For Kids: After being chased out of Boston, the British army was looking for a good place to reenter the colonies. The British had the world's largest and best navy. The colonists had no navy. So a place made up of islands and rivers would seem to give the advantage to the British.
They decided on New York.
New York was chosen because of its large harbor, all of the rivers in and around it, and all of the islands that make up New York City.
Washington's spies told him of the British plans. He rushed his army to New York and prepared to defend it. Washington tried four times to drive the British out of New York City, but to no avail. Washington finally gave up, and abandoned the city.
The loss of the largest colonial city, New York City, was a major blow for the colonists because New York City offered:
A major port for the British to get supplies
A centralized location in the colonies
Easy river access to the interior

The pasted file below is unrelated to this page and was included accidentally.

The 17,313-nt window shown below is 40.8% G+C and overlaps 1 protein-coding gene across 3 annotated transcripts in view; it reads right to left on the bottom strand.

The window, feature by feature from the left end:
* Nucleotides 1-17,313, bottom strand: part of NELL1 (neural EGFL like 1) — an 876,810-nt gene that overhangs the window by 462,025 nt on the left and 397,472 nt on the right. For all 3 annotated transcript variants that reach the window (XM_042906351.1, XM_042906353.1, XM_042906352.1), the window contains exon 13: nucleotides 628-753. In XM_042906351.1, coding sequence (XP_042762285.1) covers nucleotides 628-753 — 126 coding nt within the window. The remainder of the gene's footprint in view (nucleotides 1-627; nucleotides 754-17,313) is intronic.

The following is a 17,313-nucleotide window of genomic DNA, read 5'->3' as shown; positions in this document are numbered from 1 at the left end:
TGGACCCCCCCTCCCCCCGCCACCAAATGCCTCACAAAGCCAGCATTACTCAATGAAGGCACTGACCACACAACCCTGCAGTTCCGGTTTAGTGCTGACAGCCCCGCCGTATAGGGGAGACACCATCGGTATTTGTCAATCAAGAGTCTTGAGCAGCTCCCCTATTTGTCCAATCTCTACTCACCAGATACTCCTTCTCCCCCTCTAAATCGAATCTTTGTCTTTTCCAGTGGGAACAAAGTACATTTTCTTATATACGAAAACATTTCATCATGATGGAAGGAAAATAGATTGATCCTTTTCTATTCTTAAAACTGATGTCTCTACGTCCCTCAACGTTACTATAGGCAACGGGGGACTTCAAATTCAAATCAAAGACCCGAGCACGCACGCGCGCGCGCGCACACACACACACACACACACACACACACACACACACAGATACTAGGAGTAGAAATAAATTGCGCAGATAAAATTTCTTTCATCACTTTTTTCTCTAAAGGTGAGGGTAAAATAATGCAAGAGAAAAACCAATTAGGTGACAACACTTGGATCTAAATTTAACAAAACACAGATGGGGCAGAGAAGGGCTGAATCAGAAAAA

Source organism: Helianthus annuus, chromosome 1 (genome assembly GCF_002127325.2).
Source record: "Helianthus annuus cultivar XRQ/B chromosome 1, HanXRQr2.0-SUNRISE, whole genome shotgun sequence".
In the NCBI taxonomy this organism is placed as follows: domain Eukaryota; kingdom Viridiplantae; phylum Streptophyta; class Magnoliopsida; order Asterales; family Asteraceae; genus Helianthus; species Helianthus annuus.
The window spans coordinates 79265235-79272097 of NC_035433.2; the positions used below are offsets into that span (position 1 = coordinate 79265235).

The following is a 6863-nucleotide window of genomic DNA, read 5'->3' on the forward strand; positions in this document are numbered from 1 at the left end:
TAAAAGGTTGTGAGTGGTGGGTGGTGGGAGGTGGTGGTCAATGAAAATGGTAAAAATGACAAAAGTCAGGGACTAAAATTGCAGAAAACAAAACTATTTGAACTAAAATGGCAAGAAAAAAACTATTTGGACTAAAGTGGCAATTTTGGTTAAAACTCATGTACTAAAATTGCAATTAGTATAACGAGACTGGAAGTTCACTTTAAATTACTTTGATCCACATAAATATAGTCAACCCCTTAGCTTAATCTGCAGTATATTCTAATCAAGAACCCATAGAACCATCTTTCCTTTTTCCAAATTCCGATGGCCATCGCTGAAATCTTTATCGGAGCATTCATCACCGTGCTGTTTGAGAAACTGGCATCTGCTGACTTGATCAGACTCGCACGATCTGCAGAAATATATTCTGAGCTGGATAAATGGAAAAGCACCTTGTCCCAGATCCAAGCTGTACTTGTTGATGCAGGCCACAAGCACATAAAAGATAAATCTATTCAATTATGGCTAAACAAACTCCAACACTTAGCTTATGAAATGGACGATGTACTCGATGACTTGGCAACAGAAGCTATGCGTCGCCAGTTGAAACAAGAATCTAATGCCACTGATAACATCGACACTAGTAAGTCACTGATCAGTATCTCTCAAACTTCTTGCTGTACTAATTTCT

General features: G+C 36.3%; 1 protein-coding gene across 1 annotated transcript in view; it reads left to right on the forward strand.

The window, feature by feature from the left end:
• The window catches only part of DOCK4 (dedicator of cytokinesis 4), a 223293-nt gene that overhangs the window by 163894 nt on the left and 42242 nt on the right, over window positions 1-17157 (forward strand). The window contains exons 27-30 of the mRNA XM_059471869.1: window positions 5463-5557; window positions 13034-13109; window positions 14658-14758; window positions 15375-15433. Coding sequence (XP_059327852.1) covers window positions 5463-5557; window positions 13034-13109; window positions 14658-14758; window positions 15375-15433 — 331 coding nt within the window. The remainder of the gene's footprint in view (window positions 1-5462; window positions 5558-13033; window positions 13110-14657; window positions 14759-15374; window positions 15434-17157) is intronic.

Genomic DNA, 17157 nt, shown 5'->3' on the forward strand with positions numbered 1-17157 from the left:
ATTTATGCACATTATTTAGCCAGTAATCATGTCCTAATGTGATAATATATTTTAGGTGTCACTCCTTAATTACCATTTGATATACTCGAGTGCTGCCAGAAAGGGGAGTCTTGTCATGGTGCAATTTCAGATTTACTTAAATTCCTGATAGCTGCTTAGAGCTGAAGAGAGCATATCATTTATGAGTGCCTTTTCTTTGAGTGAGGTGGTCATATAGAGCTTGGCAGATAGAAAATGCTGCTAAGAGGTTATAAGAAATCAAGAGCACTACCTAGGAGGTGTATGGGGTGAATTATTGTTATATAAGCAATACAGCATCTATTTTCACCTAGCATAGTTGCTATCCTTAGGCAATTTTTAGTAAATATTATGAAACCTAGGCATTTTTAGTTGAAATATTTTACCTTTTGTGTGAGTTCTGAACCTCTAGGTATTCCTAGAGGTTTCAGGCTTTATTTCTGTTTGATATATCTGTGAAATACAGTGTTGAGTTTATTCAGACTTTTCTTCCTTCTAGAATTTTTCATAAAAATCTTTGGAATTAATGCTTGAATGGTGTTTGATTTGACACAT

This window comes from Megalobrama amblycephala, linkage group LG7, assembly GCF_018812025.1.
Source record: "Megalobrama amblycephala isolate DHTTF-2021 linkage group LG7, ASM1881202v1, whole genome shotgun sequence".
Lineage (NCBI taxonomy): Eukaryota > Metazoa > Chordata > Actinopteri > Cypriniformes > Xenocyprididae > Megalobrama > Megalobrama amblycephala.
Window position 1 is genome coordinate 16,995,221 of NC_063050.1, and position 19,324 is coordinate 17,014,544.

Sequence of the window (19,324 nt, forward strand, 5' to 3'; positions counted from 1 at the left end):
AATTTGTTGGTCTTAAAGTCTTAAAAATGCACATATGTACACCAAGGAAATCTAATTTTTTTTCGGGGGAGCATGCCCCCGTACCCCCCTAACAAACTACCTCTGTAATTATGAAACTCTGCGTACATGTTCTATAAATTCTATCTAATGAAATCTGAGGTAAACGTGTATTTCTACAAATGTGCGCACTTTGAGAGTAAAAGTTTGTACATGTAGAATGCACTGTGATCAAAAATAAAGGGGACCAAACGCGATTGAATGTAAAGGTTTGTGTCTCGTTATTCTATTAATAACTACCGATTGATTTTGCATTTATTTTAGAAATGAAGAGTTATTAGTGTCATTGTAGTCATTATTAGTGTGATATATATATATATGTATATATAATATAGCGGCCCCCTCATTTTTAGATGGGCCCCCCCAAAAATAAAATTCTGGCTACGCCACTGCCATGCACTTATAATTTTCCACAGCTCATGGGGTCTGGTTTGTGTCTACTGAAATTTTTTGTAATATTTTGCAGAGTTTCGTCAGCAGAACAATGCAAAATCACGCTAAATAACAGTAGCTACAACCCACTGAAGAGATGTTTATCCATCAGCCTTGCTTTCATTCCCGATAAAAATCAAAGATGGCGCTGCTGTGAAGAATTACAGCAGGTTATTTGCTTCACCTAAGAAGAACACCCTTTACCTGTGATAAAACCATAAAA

The loss of New York and the defeat of General Washington at the battles of Long Island, Harlem Heights, White Plains, and Fort Washington allowed the British to do pretty much whatever they wanted to do next. So they set their sights on Philadelphia, the Capital of the 13 colonies and the home of the Continental Congress and Independence Hall.
As the British marched toward Philadelphia, Washington and his defeated army could only watch. The Continental Congress had to flee Philadelphia, moving away from the advancing British.
The British felt very confident about victory and an end to the rebellion. With winter starting, the British army settled into Philadelphia to wait for spring to beat those pesky Colonials.